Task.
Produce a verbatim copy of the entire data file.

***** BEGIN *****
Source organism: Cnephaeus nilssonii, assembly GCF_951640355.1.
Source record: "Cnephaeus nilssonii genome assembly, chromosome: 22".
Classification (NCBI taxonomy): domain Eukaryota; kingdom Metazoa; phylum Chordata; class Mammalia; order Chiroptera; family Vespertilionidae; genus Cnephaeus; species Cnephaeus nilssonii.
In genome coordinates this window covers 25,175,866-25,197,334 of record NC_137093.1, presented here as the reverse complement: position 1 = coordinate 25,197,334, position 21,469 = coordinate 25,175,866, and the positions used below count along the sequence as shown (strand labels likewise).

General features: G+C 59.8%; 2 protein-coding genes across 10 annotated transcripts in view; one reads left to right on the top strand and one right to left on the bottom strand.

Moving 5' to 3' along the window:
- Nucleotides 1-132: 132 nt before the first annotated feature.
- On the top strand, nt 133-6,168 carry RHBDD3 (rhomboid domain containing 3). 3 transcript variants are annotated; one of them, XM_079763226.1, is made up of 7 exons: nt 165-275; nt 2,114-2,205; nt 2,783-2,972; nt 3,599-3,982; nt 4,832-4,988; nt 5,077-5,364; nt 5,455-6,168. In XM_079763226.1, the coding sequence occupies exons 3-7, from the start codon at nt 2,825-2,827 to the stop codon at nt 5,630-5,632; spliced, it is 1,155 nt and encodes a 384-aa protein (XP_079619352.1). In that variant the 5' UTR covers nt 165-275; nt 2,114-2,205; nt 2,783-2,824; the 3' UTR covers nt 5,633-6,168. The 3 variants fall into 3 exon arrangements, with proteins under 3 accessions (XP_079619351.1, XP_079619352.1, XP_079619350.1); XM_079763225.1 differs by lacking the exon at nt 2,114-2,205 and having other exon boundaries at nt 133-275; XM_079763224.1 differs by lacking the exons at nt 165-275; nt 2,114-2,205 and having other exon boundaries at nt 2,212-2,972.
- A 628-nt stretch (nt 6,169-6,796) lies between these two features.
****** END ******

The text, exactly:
Source organism: Cnephaeus nilssonii, assembly GCF_951640355.1.
Source record: "Cnephaeus nilssonii genome assembly, chromosome: 22".
Classification (NCBI taxonomy): domain Eukaryota; kingdom Metazoa; phylum Chordata; class Mammalia; order Chiroptera; family Vespertilionidae; genus Cnephaeus; species Cnephaeus nilssonii.
In genome coordinates this window covers 25,175,866-25,197,334 of record NC_137093.1, presented here as the reverse complement: position 1 = coordinate 25,197,334, position 21,469 = coordinate 25,175,866, and the positions used below count along the sequence as shown (strand labels likewise).

General features: G+C 59.8%; 2 protein-coding genes across 10 annotated transcripts in view; one reads left to right on the top strand and one right to left on the bottom strand.

Moving 5' to 3' along the window:
- Nucleotides 1-132: 132 nt before the first annotated feature.
- On the top strand, nt 133-6,168 carry RHBDD3 (rhomboid domain containing 3). 3 transcript variants are annotated; one of them, XM_079763226.1, is made up of 7 exons: nt 165-275; nt 2,114-2,205; nt 2,783-2,972; nt 3,599-3,982; nt 4,832-4,988; nt 5,077-5,364; nt 5,455-6,168. In XM_079763226.1, the coding sequence occupies exons 3-7, from the start codon at nt 2,825-2,827 to the stop codon at nt 5,630-5,632; spliced, it is 1,155 nt and encodes a 384-aa protein (XP_079619352.1). In that variant the 5' UTR covers nt 165-275; nt 2,114-2,205; nt 2,783-2,824; the 3' UTR covers nt 5,633-6,168. The 3 variants fall into 3 exon arrangements, with proteins under 3 accessions (XP_079619351.1, XP_079619352.1, XP_079619350.1); XM_079763225.1 differs by lacking the exon at nt 2,114-2,205 and having other exon boundaries at nt 133-275; XM_079763224.1 differs by lacking the exons at nt 165-275; nt 2,114-2,205 and having other exon boundaries at nt 2,212-2,972.
- A 628-nt stretch (nt 6,169-6,796) lies between these two features.